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E-thots are women whoring on the internet in front of webcams, dressing in sexually provocative clothing for the purpose of siphoning money off desperate incels. They self-identify as "performers" and "entertainers" however, some e-conservatives are opposed to this idea, claiming they are using their sexuality for financial gain and validation which is immoral.

Ethics & Moral Corruption[edit | edit source]

E-Thots know that men seek validation, and since female validation is scarce nowdays- they are using it for financial gain and e-fame. these performers range from camgirls, gamer girls and youtube content producers all the way to actual instagram models. according to the capitalist playbook, these woman are doing nothing wrong. but most people in the online conservative movement say that society is built on more than just money & numbers, and those girls should judged for their actions.

Tradthots are a subset of E-thots. These are often disingenuous since they usually don't practice any of their tradtional sentiments in real-life. most trad-thots were revealed to be childless.

Gamergate[edit | edit source]

The Gamergate controversy stemmed from a harassment campaign conducted primarily through the use of the hashtag #GamerGate. The controversy centered on issues of sexism and progressivism in video game culture. Gamergate is used as a blanket term for the controversy as well as for the harassment campaign and actions of those participating in it.

Beginning in August 2014, a harassment campaign targeted several women in the video game industry; notably game developers Zoƫ Quinn and Brianna Wu, as well as feminist media critic Anita Sarkeesian. After Eron Gjoni, Quinn's former boyfriend, wrote a disparaging blog post about her, #gamergate hashtag users falsely accused Quinn of an unethical relationship with journalist Nathan Grayson. Harassment campaigns against Quinn and others included doxing, threats of rape, and death threats.

Gamergate proponents ("Gamergaters") have stated that they were a movement, but had no official leaders or manifesto. Gamergate supporters organized anonymously or pseudonymously on online platforms such as 4chan, Internet Relay Chat, Twitter, and Reddit. Statements claiming to represent Gamergate have been inconsistent, making it difficult for commentators to identify goals and motives. Gamergate supporters said there was unethical collusion between the press and feminists, progressives, and social critics. These concerns have been dismissed by commentators as trivial, conspiracy theories, groundless, or unrelated to actual issues of ethics. As a result, Gamergate has often been defined by the harassment its supporters engaged in. Gamergate supporters have frequently responded to this by denying that the harassment took place or by falsely claiming that it was manufactured by the victims.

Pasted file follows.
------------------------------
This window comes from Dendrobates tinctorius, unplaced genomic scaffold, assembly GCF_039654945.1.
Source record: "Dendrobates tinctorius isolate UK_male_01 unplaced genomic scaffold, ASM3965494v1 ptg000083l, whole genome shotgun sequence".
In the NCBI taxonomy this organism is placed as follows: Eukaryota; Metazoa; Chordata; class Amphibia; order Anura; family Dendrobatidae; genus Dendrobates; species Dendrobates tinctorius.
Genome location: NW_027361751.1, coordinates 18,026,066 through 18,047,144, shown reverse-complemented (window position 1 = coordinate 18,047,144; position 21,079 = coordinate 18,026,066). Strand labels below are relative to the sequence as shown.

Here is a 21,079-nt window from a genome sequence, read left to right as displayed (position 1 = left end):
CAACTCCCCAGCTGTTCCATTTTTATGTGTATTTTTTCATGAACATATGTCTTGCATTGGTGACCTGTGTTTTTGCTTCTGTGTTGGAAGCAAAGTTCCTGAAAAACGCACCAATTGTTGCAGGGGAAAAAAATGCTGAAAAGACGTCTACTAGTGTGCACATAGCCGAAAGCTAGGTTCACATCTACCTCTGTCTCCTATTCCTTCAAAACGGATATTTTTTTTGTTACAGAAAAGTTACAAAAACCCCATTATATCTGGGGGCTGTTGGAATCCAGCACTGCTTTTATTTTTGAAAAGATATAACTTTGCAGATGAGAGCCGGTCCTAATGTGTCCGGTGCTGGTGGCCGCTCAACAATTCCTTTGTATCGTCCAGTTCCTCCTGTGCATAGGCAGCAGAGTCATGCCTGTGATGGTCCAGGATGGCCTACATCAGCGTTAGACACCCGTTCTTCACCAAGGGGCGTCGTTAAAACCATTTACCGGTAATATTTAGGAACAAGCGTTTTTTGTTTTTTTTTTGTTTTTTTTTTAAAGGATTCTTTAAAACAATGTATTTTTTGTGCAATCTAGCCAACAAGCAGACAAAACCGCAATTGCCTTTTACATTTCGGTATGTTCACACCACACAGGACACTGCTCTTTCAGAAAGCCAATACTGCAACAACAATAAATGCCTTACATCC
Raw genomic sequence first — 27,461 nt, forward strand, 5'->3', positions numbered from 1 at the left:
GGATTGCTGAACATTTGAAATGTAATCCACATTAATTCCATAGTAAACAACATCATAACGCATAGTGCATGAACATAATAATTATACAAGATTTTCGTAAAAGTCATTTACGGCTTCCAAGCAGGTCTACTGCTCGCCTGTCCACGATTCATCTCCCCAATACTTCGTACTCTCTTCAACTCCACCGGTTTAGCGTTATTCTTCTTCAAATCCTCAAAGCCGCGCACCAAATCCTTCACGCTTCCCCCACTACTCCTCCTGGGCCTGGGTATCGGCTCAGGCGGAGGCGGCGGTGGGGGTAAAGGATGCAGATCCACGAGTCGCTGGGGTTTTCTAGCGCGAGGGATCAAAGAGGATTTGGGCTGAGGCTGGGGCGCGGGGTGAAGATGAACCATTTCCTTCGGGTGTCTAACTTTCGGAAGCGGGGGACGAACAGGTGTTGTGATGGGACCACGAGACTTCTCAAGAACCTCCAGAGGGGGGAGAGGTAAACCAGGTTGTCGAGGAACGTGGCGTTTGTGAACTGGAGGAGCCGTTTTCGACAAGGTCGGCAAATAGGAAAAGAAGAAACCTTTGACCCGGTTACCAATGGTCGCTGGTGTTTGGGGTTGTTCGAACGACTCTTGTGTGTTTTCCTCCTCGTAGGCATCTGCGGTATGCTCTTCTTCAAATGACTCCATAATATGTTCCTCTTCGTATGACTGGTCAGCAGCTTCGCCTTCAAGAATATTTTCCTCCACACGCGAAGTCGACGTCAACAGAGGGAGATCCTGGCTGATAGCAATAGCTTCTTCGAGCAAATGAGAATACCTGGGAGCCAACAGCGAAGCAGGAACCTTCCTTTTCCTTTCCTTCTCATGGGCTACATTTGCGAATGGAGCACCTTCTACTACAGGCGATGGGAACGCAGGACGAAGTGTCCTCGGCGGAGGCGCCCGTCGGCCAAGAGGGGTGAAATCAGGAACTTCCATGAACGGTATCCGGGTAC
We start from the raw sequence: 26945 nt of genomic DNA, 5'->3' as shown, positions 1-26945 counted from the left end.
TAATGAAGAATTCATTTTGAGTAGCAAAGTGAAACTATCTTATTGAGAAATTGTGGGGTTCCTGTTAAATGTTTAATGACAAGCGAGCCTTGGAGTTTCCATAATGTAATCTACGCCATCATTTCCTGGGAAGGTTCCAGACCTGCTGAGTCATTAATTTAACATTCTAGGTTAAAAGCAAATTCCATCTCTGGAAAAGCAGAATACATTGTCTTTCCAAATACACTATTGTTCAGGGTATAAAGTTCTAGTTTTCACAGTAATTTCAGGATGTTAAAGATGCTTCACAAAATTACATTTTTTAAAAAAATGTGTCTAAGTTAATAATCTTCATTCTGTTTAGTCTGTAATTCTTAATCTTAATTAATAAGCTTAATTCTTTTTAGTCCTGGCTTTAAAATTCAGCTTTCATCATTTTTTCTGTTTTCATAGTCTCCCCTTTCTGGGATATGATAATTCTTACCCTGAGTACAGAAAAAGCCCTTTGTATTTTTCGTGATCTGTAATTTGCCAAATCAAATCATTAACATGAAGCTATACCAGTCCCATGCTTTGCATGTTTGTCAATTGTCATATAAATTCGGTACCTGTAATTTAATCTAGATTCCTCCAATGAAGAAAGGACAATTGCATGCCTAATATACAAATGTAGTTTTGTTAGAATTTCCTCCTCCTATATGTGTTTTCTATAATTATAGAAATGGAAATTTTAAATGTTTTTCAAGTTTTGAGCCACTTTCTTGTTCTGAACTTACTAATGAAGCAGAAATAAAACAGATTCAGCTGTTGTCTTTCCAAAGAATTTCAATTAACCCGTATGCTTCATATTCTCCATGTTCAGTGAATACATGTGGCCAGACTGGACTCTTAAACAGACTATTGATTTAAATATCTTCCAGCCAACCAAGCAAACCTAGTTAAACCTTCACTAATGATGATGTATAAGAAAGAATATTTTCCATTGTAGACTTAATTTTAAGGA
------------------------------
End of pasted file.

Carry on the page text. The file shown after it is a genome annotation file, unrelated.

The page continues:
The controversy has been described as a manifestation of a culture war over cultural diversification, artistic recognition, and social criticism in video games, and over the social identity of gamers. Many supporters of Gamergate oppose what they view as the increasing influence of feminism on video game culture; as a result, Gamergate is often viewed as a right-wing backlash against progressivism. Industry responses to the harassment campaign have focused on ways to minimise harm and prevent similar events. Gamergate has led figures both inside and outside the industry to focus on methods of addressing online harassment.

#ThotAudit[edit | edit source]

Thot Audit, also known as #ThotAudit, is an online campaign urging people to report online sex workers to the IRS so that they would be audited for unreported income. The operation was widely circulated members of 4chan's /pol/ board (also known there as Right Wing Tax Squads or /RWSS/) in late November 2018.

See also[edit | edit source]